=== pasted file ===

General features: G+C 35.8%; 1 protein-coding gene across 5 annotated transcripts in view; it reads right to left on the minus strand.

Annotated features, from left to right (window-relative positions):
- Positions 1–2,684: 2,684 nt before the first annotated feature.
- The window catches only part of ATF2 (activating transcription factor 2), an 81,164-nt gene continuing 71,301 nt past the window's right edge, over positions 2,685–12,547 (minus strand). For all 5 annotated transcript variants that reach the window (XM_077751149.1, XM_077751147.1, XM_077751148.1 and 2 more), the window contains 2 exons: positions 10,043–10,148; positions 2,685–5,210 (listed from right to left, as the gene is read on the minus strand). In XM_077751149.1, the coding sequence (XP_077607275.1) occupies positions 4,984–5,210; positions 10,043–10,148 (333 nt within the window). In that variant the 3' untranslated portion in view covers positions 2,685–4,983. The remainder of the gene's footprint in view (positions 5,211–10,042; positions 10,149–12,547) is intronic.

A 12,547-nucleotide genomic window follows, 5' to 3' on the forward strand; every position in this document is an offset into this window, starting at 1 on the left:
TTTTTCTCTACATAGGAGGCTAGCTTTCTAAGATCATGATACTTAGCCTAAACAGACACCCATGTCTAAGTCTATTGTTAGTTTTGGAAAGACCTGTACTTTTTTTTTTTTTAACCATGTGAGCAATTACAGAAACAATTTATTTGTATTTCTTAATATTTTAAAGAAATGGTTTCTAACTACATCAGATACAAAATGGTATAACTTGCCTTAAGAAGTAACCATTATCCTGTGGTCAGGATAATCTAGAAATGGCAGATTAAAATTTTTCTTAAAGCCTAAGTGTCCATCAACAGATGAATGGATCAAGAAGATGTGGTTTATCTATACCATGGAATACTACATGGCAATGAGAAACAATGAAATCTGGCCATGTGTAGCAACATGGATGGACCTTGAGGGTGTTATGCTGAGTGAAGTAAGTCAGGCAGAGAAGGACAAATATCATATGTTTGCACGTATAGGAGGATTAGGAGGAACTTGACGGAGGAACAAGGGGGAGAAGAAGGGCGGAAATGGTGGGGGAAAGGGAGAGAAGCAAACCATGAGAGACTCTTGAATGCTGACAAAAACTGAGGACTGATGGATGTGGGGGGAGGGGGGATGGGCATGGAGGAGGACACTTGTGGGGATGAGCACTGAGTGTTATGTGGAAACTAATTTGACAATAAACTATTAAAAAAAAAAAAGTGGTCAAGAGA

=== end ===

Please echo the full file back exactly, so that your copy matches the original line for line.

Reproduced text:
General features: G+C 35.8%; 1 protein-coding gene across 5 annotated transcripts in view; it reads right to left on the minus strand.

Annotated features, from left to right (window-relative positions):
- Positions 1–2,684: 2,684 nt before the first annotated feature.
- The window catches only part of ATF2 (activating transcription factor 2), an 81,164-nt gene continuing 71,301 nt past the window's right edge, over positions 2,685–12,547 (minus strand). For all 5 annotated transcript variants that reach the window (XM_077751149.1, XM_077751147.1, XM_077751148.1 and 2 more), the window contains 2 exons: positions 10,043–10,148; positions 2,685–5,210 (listed from right to left, as the gene is read on the minus strand). In XM_077751149.1, the coding sequence (XP_077607275.1) occupies positions 4,984–5,210; positions 10,043–10,148 (333 nt within the window). In that variant the 3' untranslated portion in view covers positions 2,685–4,983. The remainder of the gene's footprint in view (positions 5,211–10,042; positions 10,149–12,547) is intronic.

A 12,547-nucleotide genomic window follows, 5' to 3' on the forward strand; every position in this document is an offset into this window, starting at 1 on the left:
TTTTTCTCTACATAGGAGGCTAGCTTTCTAAGATCATGATACTTAGCCTAAACAGACACCCATGTCTAAGTCTATTGTTAGTTTTGGAAAGACCTGTACTTTTTTTTTTTTTAACCATGTGAGCAATTACAGAAACAATTTATTTGTATTTCTTAATATTTTAAAGAAATGGTTTCTAACTACATCAGATACAAAATGGTATAACTTGCCTTAAGAAGTAACCATTATCCTGTGGTCAGGATAATCTAGAAATGGCAGATTAAAATTTTTCTTAAAGCCTAAGTGTCCATCAACAGATGAATGGATCAAGAAGATGTGGTTTATCTATACCATGGAATACTACATGGCAATGAGAAACAATGAAATCTGGCCATGTGTAGCAACATGGATGGACCTTGAGGGTGTTATGCTGAGTGAAGTAAGTCAGGCAGAGAAGGACAAATATCATATGTTTGCACGTATAGGAGGATTAGGAGGAACTTGACGGAGGAACAAGGGGGAGAAGAAGGGCGGAAATGGTGGGGGAAAGGGAGAGAAGCAAACCATGAGAGACTCTTGAATGCTGACAAAAACTGAGGACTGATGGATGTGGGGGGAGGGGGGATGGGCATGGAGGAGGACACTTGTGGGGATGAGCACTGAGTGTTATGTGGAAACTAATTTGACAATAAACTATTAAAAAAAAAAAAGTGGTCAAGAGA